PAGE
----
A Winter of Extremes Exemplifies Need for Smarter Data
This winter had it all. Historic snowfall, flooding rains, crippling ice storms, a deadly blizzard, and destructive tornadoes.
Winter weather can be challenging to predict and plan for. Each event can be unique and present its own set of challenges.
But with smarter data and reliable modeling, you can make better decisions that save time and money.
The 2022-2023 winter season has been one of haves and have-nots. Historic snow buried Buffalo, atmospheric rivers flooded the West Coast, and tricky ice and snow storms have blitzed the South.
Meanwhile, much of the Northeast and Mid-Atlantic are in the midst of a snow drought, and nearly half the nation has experienced warmer-than-normal temperatures.
As extreme events become more common in our ever-changing climate, you'll need more than the everyday weather app to make critical decisions. Several winter weather events this year have highlighted the need for a more innovative approach to your decision-making, which we will recap below.
See how smarter data can help your team avoid or mitigate the impact to operations brought on by complex winter weather events.
Historic Snow Hits Buffalo Area. Twice!
The National Weather Service called the first snowstorm an "epic event." It lasted three days and dumped over 80 inches of snow on Hamburg, NY (just outside of Buffalo) from Nov. 17 to 20, 2022.
Here is a three-day visualization of the persistent snow bands moving off Lake Huron.
Two-day snowfall records were set in Erie and Genesee counties, where 3 to 4 feet of snow was commonly reported.
Another historic storm hit the same region just over a month later. A blizzard blasted the Buffalo metro area on Dec. 23-24, with lake-effect snow continuing through the Christmas holiday. The storm produced wind gusts to hurricane force for more than 24 hours, causing widespread power outages, shutting down roads and airports for three days, and claiming 47 lives. A new daily snowfall record was set at the Buffalo Airport at 22.3 inches on Dec. 23.
Even extreme events such as these were no match for the exclusive Baron forecast model. The movie above compares the model run two days prior to the event with a post-storm analysis of snowfall amounts.
Atmospheric Rivers Erase Most of California's Drought
More than 600 inches of snow fell this winter across California's highest peaks of the Sierra Nevada mountains. Feet of rain also drenched the lower elevations of the Golden State, resulting in dramatic improvements to the state's multi-year extreme drought.
A repetitive upper-level pattern steered tropical moisture into the West Coast through a series of atmospheric river events.
Each storm system targeted different sections of the state, and the exclusive Baron future rain and snow models tracked this variance with great detail. Notice the incredible differences in precipitation types and amounts forecast between valleys and mountain ranges.
Learn what makes an atmospheric river easy to plan for. That is, if you hire the right meteorologist and have smarter data.
Heavy Snow in the Smoky Mountains
The Smoky Mountains often receive more snow than their lower-elevation neighbors during the winter months. An extreme event dumped over two feet on the eastern Tennessee hilltops in mid-January.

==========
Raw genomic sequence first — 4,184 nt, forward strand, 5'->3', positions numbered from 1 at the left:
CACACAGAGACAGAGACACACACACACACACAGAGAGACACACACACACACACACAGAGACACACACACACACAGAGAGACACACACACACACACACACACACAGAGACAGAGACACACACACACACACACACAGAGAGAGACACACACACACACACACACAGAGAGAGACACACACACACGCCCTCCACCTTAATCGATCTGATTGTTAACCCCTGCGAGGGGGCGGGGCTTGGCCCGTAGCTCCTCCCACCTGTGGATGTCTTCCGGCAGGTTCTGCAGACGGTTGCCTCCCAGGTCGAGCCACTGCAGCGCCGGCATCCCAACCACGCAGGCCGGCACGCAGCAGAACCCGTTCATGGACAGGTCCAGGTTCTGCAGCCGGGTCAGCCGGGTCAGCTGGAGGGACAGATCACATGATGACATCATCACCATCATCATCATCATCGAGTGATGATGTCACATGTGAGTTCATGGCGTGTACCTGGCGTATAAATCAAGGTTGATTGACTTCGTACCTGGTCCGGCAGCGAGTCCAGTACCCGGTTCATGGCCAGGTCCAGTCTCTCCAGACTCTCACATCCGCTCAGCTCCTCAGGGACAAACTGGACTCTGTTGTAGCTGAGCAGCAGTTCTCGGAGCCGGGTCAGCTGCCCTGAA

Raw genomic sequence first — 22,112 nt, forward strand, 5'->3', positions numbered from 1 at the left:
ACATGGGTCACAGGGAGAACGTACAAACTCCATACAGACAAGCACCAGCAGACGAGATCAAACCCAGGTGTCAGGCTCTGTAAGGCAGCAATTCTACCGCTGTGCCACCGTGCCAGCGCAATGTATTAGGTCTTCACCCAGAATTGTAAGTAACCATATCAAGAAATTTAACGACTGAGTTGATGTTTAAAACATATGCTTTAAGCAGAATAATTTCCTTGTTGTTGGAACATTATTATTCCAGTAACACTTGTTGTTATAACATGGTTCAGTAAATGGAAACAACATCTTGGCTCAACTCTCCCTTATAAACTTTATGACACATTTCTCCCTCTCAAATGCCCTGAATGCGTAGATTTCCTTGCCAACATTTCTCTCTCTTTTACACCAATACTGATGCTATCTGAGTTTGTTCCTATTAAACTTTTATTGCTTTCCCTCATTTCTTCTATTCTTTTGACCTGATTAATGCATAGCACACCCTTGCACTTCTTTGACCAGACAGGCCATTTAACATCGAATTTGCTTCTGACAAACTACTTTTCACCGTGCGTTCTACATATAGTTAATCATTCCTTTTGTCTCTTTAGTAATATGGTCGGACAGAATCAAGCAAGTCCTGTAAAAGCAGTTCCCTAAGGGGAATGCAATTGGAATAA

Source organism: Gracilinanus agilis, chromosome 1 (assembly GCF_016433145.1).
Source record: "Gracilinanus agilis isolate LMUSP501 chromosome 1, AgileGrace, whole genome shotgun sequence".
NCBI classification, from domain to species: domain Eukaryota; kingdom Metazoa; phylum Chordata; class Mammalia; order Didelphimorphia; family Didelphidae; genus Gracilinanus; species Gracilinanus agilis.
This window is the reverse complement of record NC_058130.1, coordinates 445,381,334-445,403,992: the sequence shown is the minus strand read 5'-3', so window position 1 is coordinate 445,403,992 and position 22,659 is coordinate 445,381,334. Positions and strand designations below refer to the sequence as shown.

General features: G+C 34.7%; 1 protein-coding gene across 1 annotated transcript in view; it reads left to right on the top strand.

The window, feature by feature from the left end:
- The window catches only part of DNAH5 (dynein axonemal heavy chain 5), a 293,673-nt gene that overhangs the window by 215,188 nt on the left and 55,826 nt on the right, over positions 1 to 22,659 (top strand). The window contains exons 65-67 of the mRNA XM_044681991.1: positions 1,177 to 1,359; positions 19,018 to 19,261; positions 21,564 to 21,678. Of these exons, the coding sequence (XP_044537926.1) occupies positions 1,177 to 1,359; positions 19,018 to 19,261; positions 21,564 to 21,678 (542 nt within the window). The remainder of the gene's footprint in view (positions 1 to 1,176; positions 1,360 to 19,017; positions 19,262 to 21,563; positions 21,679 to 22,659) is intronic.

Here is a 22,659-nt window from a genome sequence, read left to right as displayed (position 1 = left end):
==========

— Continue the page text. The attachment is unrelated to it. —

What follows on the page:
Even though the event wasn't widespread and essentially didn't affect populated areas, it was comforting and fascinating to see how resolute the Baron forecast model was at the hyperlocal level.
Multiple Messy Mixed-Precipitation Events Across Central U.S.
The winter will be remembered by many in the South and Southeast for the absence of cold air. A heavy snow event failed to reach its accumulation potential multiple times across the Southern Plains and Ozarks because ground and air temperatures were just above freezing.
When heavy snow falls for hours but doesn't accumulate on roads, many businesses may make a costly decision to delay or cancel travel unnecessarily. Pairing a credible precipitation forecast model with one that offers deeper insights on pavement temperatures is key to assessing potential impacts to your operations.
Ice Storm Snarls Travel
A multi-day freezing rain and sleet storm brought travel to a standstill from Texas to Tennessee as the calendar flipped from January to February. This was a complex event to prepare from a communication standpoint because of several prior winter weather events that didn't impact roads.
The timing and depth of the cold air is key to determining how much freezing rain or sleet is able to accumulate on roads. Thankfully, this was accounted for in the Baron model that projected ice accumulation (freezing rain) accurately.
Deadly Tornadoes in the South
Multiple severe weather outbreaks hit the Mid-South and Deep South over the winter season. A persistent warmer-than-average weather pattern led to some unusually strong tornadoes, including one that hit Selma, AL on January 12 that claimed nine lives.
A Baron Critical Weather Institute captured the tornado moments before tragically hitting the city.
According to preliminary data from the National Weather Service, there have been 313 reports of tornadoes this winter across the U.S. This is more than three times the 30-year average for the same period, and 70 of the tornado reports occurred on January 12.
Even though meteorological winter (Dec-Feb) has come to an end, wintry precipitation can impact your operations for weeks and months to come. Baron's superior data is designed to improve the efficacy of your response by giving you confidence in when to make those difficult decisions.
We've given you several examples of how Baron technology could benefit your organization. Let us know if you want to talk to an expert and discuss how our weather data can help you make better winter weather decisions.